Why can’t I buy a house with a yard?


Why can’t I buy a house with a yard?

High demand and low interest rates aren’t the only factors behind insane house prices in Toronto and Vancouver. Evidence is growing that government “greenbelt” policy restricting development is playing a major role. But good luck getting an urban planner to admit it.


The Globe and Mail (includes correction) Last updated: Thursday, Feb. 02, 2017 12:48PM EST


Benjamin Grant/dailyoverview.com

Two summers ago, Marianna Martinez and her husband, Yeison, were living in a house in midtown Toronto. It wasn’t their own house, mind you, but the basement of her mother’s two-bedroom 1930s bungalow. When the couple had their first child, they began to feel cramped. Like a lot of new parents, Marianna and Yeison, both 31, wanted a house of their own—one with a yard where their young son could play. But they could only get approval for a mortgage in the $200,000s. Toronto was far too expensive. So was Mississauga, a booming suburb. So was Milton, a rapidly growing community even further west.

So the Martinezes decided to “drive until you qualify”—the term real estate agents use for the tactic of going progressively further out from the city to find homes one can afford. In the Martinezes’ case, that meant heading more than an hour outside Toronto. They settled on Guelph or Kitchener and, in November, 2015, started driving out there every weekend. They got involved in about a dozen bidding wars. “It was crazy,” says Marianna.

Finally, last July, they snagged a two-bedroom townhouse in Guelph for $231,000. It has a small yard, but Marianna is satisfied. “In the summer, we have a blow-up pool and a hammock,” she says. “And a barbecue.”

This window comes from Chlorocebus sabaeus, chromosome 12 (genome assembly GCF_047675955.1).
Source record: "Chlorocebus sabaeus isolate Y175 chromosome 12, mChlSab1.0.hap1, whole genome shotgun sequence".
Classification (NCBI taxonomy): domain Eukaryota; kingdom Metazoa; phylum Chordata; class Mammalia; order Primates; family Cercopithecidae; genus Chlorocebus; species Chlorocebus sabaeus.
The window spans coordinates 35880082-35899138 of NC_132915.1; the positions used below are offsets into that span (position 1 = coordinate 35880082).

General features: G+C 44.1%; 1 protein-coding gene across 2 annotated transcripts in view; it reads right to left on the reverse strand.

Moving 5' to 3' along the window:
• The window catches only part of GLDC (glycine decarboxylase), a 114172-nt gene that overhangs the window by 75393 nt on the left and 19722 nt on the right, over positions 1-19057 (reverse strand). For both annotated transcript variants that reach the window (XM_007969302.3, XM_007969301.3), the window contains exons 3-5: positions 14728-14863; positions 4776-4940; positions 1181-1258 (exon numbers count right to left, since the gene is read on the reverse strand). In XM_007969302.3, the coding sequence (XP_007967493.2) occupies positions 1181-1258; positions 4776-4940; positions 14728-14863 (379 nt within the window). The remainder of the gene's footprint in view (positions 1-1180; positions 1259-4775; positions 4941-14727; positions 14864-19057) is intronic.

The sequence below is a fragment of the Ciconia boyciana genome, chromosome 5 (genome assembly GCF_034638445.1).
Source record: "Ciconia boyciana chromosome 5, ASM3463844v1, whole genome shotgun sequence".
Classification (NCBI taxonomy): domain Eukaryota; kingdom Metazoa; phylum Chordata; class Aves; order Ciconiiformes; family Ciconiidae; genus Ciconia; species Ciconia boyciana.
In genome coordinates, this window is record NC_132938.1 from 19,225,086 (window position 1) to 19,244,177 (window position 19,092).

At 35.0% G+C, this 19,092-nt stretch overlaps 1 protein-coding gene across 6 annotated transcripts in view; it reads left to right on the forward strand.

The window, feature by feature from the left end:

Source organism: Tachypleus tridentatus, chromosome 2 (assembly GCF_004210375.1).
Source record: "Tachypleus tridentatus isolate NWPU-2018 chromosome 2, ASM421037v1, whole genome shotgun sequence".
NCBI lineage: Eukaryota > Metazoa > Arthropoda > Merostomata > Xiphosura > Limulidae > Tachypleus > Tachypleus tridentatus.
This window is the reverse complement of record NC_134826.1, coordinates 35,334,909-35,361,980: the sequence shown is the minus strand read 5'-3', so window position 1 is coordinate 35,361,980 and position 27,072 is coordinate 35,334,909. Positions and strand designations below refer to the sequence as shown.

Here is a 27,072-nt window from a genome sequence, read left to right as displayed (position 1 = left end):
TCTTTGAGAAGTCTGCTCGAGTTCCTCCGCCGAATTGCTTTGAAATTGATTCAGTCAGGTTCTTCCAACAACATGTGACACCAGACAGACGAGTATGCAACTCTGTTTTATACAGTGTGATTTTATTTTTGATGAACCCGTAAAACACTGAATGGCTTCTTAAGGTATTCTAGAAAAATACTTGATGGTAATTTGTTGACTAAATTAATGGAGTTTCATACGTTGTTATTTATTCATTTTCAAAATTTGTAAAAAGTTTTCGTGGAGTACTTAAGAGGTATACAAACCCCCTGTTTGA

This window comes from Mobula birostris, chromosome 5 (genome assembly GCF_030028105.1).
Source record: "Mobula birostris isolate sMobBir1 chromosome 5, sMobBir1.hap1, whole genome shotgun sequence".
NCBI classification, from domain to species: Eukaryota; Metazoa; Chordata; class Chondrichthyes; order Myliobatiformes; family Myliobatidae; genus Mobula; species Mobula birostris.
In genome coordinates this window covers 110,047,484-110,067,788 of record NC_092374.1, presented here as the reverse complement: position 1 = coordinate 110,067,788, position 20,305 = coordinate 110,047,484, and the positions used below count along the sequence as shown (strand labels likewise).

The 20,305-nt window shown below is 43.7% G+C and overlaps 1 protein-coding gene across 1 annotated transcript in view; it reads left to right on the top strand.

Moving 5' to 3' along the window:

Lise Anne Janis, a Guelph real estate agent who worked with the couple, wasn’t surprised by the family’s willingness to move so far. The average price of a new detached house in the Greater Toronto Area has soared from $440,000 a decade ago to more than $1.2 million. Even in most suburbs, the average exceeds $750,000. Low interest rates and a relentless population influx into the Toronto area have much to do with that surge, but there is another factor many believe plays a significant role: complex land-use policies the provincial government implemented in 2006 with the aim of curbing sprawl and preserving green space around the city. About two-thirds of buyers in Guelph now come from beyond that city’s borders, and Janis says the policies are a driving force. “There’s been an explosion of prices in Toronto and surrounding areas, and now we’re feeling it here,” she says.

Builders complain that municipal growth boundaries, density requirements and vast amounts of red tape are frustrating their efforts to erect the houses with yards that families so desperately want. According to the Greater Toronto Area’s Building Industry and Land Development Association (BILD), developers had just 2,036 new low-rise homes (detached, semis and townhouses) in inventory at the end of November—one-eighth the number in June, 2006, when the province’s land-use policies took effect. As for the price increase, Frank Clayton, a senior research fellow at the Centre for Urban Research and Land Development, a think tank at Toronto’s Ryerson University, estimates that the policies are responsible for a quarter to a third of the rise. Politicians and planners have “forgotten about the economics,” he says. “It’s all about the environment.”

Ontario is by no means unique. Similar land-use policies are in effect in dozens of metropolitan areas in Europe, the United States and Asia, and almost all of those cities have very high housing prices. This link has sparked a heated international debate between economists and urban planners about whether the policies inevitably lead to affordability crises. In Canada, several major cities, including Montreal, Ottawa and Calgary, have such measures in place, but the controversy is most intense in booming Toronto and Vancouver, where unrelenting demand for detached houses has collided with unresponsive supply. In Ontario, things are about to get more heated still: After commissioning a detailed 10-year review of the existing policies, the province’s Liberal government says it will decide soon about acting on recommendations to tighten them even further.